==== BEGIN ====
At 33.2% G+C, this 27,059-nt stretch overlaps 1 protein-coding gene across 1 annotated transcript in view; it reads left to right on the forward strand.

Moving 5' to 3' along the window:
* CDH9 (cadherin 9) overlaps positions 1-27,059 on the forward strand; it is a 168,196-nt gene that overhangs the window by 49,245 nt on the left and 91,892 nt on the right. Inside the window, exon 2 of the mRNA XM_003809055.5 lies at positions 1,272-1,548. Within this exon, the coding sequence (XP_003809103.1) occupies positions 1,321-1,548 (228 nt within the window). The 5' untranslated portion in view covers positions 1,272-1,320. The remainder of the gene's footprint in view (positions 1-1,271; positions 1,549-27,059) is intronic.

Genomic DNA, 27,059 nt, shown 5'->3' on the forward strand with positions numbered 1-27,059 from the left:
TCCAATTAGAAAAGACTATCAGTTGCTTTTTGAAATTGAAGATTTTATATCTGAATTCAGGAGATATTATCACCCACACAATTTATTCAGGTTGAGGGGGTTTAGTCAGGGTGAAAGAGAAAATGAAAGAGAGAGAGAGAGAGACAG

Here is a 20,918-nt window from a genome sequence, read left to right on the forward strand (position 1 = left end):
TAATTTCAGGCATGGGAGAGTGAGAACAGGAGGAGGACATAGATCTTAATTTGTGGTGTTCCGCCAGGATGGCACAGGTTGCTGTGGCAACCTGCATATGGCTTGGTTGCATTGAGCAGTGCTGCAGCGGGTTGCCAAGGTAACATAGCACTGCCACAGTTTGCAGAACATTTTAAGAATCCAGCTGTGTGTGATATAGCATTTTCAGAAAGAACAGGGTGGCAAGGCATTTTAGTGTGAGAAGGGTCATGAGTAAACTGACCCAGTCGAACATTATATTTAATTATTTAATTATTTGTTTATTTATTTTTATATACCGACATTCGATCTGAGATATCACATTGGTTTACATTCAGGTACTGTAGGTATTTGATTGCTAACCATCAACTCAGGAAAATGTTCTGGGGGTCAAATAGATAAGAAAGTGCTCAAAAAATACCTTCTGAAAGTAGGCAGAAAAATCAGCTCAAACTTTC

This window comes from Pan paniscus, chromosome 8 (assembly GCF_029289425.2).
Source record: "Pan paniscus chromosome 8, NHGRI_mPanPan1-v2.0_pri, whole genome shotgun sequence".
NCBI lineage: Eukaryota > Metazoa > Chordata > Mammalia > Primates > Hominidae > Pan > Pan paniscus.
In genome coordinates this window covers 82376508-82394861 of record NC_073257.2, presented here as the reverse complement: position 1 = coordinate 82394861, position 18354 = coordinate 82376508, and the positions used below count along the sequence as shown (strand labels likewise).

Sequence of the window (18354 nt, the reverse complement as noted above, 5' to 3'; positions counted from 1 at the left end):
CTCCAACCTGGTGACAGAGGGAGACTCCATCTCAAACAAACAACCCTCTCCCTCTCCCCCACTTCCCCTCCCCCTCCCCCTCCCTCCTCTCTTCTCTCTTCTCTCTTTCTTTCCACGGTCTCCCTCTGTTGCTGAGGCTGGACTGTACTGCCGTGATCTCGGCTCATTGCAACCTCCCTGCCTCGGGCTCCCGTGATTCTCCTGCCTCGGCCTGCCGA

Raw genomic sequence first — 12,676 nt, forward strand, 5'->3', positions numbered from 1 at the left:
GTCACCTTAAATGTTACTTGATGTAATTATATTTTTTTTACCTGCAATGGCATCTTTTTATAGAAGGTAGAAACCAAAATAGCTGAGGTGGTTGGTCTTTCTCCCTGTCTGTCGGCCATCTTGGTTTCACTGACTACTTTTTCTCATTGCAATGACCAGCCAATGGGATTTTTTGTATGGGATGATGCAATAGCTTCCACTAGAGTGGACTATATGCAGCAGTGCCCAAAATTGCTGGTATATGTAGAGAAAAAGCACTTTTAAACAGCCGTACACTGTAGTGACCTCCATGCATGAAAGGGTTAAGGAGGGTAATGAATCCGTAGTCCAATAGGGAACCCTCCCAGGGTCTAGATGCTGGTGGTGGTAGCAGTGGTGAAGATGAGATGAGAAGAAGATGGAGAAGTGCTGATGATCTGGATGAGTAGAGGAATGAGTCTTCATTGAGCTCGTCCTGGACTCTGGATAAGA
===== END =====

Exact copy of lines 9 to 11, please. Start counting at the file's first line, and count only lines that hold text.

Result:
Source record: "Pan paniscus chromosome 8, NHGRI_mPanPan1-v2.0_pri, whole genome shotgun sequence".
NCBI lineage: Eukaryota > Metazoa > Chordata > Mammalia > Primates > Hominidae > Pan > Pan paniscus.
In genome coordinates this window covers 82376508-82394861 of record NC_073257.2, presented here as the reverse complement: position 1 = coordinate 82394861, position 18354 = coordinate 82376508, and the positions used below count along the sequence as shown (strand labels likewise).